Some ethical considerations in ChatGPT and other LLMs

Like many others, I’ve been thinking about GPT and ChatGPT lately, and I’m particularly interested in diving deeper into ethical considerations and issues related to these kinds of tools. As I start looking into this sort of question, I realize there are a lot of such considerations. And here I’m only going to be able to scratch the surface. But I wanted to pull together for myself some ethical areas that I think may be particularly important for post-secondary students, faculty, and staff to consider.


  • This post will focus on ethical issues outside of academic integrity, which is certainly an important issue but not my particular focus here.
  • An area I barely touch on below, but plan to look into more, is AI and Indigenous approaches, protocols, and data sovereignty. One place I will likely start is by digging into a 2020 position paper by an Indigenous protocol and AI working group.
  • This post is quite long! I frequently make long blog posts but this one may be one of the longest. There is a lot to consider.
  • I am focusing here on ethical issues and concerns, and there are quite a few. It may sound like I may be arguing we should not use AI language models like ChatGPT in teaching and learning. That is not my point here; rather, I think it’s important to recognize ethical issues when considering whether or how to use such tools in an educational context, and discuss them with students.

Some of the texts I especially relied on when crafting this post, that I recommend:

And shortly before publishing I learned of this excellent post by Leon Furze on ethical considerations regarding AI in teaching and learning. It has many similar points to the below, along with teaching points and example ways to engage students in discussing these issues, focused on different disciplines. It’s very good, and comes complete with an infographic.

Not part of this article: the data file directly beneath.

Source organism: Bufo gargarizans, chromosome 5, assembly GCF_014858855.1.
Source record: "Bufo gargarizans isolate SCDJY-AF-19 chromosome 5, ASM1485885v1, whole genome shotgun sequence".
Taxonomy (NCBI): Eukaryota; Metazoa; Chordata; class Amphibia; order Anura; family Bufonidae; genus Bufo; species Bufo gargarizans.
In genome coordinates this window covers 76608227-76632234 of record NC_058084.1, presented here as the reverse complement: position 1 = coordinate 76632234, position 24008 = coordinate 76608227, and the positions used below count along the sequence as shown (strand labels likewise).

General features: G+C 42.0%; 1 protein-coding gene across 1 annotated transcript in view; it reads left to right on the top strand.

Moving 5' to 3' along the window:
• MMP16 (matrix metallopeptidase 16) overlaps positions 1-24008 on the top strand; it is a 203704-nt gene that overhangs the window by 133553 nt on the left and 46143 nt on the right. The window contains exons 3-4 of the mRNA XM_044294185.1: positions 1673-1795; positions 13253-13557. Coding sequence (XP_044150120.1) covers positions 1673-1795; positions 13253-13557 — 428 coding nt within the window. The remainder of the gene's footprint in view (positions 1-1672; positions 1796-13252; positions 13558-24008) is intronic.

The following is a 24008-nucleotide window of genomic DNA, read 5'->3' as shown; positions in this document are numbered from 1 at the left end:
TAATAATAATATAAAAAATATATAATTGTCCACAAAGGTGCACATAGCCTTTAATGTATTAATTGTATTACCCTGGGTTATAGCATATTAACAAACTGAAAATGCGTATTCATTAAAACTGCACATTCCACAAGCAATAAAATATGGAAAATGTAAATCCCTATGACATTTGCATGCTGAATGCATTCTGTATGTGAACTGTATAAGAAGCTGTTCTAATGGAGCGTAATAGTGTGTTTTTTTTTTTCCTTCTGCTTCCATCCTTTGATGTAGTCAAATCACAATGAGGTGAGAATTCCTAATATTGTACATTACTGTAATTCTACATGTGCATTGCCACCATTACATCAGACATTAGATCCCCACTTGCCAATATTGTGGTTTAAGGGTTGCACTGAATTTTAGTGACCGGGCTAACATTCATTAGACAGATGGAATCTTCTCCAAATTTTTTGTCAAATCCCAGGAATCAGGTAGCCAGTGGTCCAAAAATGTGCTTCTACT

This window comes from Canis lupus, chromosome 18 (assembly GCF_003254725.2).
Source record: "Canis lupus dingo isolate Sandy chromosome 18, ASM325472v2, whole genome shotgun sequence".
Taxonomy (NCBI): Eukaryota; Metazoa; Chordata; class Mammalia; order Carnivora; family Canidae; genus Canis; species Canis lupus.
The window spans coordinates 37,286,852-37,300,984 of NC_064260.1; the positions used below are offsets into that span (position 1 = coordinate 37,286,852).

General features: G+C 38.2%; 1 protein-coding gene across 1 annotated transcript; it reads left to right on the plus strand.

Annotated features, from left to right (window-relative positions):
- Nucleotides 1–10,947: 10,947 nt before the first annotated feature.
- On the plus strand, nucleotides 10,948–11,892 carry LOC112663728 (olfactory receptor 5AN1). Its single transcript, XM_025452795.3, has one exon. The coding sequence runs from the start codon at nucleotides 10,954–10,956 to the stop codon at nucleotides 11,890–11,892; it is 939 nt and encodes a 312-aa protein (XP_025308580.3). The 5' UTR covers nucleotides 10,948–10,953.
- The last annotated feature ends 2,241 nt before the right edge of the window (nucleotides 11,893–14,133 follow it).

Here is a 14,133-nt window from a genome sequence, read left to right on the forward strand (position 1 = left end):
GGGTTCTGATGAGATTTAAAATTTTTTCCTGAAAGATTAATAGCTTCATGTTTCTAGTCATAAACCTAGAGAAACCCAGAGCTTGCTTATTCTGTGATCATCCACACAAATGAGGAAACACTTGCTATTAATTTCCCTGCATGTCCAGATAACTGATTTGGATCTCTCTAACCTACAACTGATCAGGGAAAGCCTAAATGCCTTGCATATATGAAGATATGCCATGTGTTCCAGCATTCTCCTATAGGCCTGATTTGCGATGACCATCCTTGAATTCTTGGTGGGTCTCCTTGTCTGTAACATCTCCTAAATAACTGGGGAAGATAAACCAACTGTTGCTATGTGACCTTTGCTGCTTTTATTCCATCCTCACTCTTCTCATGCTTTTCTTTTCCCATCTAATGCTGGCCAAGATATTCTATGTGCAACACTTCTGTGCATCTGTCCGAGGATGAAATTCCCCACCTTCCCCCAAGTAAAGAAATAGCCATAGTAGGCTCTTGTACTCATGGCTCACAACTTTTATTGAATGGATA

My post here has been largely a way for me to think through the issues by writing.

Bias, discrimination, stereotypes, toxicity in outputs

Perpetuating harmful stereotypes and discrimination is a well-documented harm in machine learning models that represent natural language (Caliskan et al., 2017). (Weidinger et al., 2021, p. 9)

Bender et al. (p. 613) reveal that large datasets do not equally represent online users but significantly overrepresent younger users, people from developed countries, and English speakers. This means that dominant biases are disproportionately displayed including white supremacist, sexist, and ageist views. In use, GPT-3 has been shown to reproduce subtle biases and overtly discriminatory language patterns from its training data in many contexts including gender, race, religion, and disability. (Chan, 2022)

As Weidinger et al. (2021) note, “LMs are optimised to mirror language as accurately as possible, by detecting the statistical patterns present in natural language” (p. 11), so when the datasets they are trained on contain biases, discriminatory, abusive, or toxic language, these then find their way into the tools’ outputs. As Abid et al. (2021) note, one method to address this problem is to carefully select training data; but this is not how GPT (on which ChatGPT is built) has been trained. Abid et al. (2021) were able to reduce some biased and discriminatory outputs by changing prompts fed to GPT, but this is a manual solution that relies on users choosing (and knowing how) to do so.

ChatGPT does have content filters to try to avoid such issues. For example, as of August 2022, Open AI released a Moderation endpoint to Open AI API developers, meant to use AI to flag harmful content. According to the announcement about this tool from Open AI, “When given a text input, the Moderation endpoint assesses whether the content is sexual, hateful, violent, or promotes self-harm—content prohibited by our content policy.” In their Nov. 30, 2022 announcement about ChatGPT, Open AI notes: